Gaming as we saw is very related to collectibles. Many use cases in the gaming industry are possible, for example, the use of weapons as NFTs. Some of these like Axie Infinity let you create your pet, train it, and raise it. This use is like having a Tamagochi back in the 2000s.

Sport cards are an important part of this movement too, and one with big potential. An NFT featuring LeBron James sold for over $200,000. The sale was facilitated through NBA Top Shot, a project by Dapper labs and the NBA, which is a notable example of how big NFTs have become and could be.

One could say NFTs are the portal for ordinary people to join the crypto world. Any crypto enthusiast will agree that this is very important for a wider integration of cryptocurrencies in everyday life.

Now that we know what NFTs are, and what is happening in this new and exciting world, let’s discuss their future.

Art and collectibles are only the first of the many potential use cases of this new technology.

Crypto enthusiasts are already imagining a world where house ownership deeds, your clothes, and anything in between can be represented as an NFT in a blockchain.

But what would that mean and why is it an improvement over the status quo?

Let’s consider ownership deeds.

As of now selling a house is a bureaucratic nightmare with tons of paperwork that takes a huge amount of time.

That’s where NFTs come in.

They can be used as a digital representation of the ownership of a house and can be stored neatly and securely among other digital assets in your crypto wallet.

When the owner decides to sell the house they can just enter into an atomic contract with the counterparty, which upon execution will transfer the funds to the seller and the deed to the buyer. If the government recognizes this transaction as legally binding, that is all it will take for the sale to be completed. Pretty easy right?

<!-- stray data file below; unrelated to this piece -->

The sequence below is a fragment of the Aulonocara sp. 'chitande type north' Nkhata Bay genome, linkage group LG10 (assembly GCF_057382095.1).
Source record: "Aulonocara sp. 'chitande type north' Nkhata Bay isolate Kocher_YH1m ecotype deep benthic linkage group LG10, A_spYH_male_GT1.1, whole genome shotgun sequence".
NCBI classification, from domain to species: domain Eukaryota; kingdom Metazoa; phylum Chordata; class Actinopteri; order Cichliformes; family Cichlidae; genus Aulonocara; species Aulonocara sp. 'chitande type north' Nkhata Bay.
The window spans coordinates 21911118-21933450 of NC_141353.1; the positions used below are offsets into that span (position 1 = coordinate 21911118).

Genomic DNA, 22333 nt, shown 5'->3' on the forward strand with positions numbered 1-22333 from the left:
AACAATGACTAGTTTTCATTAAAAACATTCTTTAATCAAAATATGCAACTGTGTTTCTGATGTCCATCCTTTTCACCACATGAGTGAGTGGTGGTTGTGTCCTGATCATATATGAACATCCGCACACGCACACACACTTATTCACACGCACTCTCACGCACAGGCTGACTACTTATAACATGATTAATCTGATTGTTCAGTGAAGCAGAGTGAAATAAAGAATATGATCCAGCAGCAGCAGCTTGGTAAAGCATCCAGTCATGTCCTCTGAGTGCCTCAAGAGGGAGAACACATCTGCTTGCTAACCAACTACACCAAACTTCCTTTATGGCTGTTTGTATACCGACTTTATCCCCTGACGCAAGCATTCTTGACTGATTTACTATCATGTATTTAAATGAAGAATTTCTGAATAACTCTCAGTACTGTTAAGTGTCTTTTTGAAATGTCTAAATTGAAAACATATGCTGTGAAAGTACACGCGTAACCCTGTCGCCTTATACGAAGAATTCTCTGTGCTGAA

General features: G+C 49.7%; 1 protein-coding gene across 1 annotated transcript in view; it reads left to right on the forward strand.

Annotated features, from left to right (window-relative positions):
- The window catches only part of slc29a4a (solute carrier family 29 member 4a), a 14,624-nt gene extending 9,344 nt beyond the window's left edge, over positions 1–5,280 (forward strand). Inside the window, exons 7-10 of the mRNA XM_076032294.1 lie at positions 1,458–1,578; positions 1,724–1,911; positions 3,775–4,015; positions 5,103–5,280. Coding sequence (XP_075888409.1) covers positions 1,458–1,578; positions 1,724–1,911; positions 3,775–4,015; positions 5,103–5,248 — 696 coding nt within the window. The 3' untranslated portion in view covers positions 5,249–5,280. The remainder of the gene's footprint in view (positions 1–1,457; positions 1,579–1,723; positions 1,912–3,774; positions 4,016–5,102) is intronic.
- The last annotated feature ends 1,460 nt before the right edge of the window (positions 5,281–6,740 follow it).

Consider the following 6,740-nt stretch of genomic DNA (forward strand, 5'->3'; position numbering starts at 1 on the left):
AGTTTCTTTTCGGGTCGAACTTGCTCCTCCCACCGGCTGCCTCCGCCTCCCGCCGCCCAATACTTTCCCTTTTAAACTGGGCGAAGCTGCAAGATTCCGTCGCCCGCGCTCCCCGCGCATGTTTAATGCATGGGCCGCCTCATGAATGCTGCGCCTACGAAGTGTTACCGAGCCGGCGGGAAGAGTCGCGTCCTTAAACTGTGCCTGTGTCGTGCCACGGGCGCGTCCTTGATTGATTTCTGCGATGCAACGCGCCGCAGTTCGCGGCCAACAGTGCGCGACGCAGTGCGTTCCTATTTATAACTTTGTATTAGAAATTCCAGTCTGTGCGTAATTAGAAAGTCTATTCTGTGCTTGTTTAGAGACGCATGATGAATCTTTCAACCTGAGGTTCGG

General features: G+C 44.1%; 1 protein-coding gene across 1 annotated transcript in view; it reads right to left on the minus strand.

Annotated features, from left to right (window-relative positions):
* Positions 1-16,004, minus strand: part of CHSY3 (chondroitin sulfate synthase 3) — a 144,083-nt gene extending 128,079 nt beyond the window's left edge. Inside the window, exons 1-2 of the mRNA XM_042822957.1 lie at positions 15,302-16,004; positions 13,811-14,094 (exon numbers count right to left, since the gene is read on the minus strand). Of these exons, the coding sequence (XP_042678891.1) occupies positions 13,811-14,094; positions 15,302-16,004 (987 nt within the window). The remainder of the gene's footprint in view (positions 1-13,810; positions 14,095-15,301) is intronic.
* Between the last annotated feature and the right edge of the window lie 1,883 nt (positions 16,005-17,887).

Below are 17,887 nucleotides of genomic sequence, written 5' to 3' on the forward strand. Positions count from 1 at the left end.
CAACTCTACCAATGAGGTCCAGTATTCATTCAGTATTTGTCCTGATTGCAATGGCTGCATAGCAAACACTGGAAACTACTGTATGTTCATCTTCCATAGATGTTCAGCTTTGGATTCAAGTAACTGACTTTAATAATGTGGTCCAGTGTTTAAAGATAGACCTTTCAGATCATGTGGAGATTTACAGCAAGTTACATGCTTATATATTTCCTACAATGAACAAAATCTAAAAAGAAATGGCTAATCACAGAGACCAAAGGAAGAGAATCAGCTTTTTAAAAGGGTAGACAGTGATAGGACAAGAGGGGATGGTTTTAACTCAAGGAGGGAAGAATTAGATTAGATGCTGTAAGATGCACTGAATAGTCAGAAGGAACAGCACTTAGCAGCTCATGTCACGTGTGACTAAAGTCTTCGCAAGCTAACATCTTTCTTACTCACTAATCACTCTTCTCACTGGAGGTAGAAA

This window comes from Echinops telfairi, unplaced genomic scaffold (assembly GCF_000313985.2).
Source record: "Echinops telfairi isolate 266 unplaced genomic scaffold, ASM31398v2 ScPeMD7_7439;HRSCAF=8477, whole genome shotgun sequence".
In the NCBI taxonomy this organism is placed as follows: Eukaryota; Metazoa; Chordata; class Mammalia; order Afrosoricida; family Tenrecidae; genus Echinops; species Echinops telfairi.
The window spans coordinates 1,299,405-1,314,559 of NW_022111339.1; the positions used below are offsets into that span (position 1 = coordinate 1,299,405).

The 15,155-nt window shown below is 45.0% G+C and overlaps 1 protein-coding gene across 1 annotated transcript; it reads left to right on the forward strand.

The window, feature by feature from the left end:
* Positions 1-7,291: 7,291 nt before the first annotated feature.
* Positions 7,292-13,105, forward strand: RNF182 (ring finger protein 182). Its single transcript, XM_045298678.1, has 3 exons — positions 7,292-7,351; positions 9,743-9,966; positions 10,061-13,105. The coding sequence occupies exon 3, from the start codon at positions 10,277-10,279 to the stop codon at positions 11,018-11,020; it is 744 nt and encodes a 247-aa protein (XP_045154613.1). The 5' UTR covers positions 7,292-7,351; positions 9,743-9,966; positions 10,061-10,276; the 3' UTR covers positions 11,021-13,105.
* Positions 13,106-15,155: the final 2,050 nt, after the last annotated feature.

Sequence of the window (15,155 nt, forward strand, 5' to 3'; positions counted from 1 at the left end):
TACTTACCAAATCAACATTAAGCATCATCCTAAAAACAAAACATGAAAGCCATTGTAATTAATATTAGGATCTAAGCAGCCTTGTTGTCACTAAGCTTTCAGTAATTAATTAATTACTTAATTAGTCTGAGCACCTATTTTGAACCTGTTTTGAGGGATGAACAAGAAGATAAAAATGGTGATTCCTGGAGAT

Not so fast.

As I already mentioned, this can only happen if the government accepts the transaction as legally binding. And the trust, or the framework, for that to happen is not there yet.

The current system, in which most NFT transactions are conducted, is completely decentralized, meaning that the government, or anyone for that matter, has no control over it. As history has shown, governments are not ones to give up control so easily. Whether a solution that satisfies all parties can be found is to be seen.

Another, more fun way of using NFTs is for representing high-end or limited edition clothing and accessories. This can be done with NFTs as a complement of the real object or as the object itself.

What will I do with a digital T-shirt, you ask?

Well, apart from the ability to verify the authenticity of said T-shirt, there’s so much more.

Our real-life is merging with our internet life as we spend more and more time each day online. As a result video game clothes, or skins, are taking the world by storm, with gaming giants like Fortnite and Riot leading the charge. It only makes sense that fashion companies follow suit.

Wouldn’t it be cool if your online character could rock the same outfits you do? Nike certainly seems to think so, as it has patented a technology that will pair real sneakers with their NFT counterparts. You will then be able to breed them on chain and order the physical version of the offspring. That’s what I call getting the best of both worlds.

We here at BSBCA are very excited about new applications coming and are looking forward to sharing them with you.

by Alessia Carreti, Charles Gibson, Moris Fais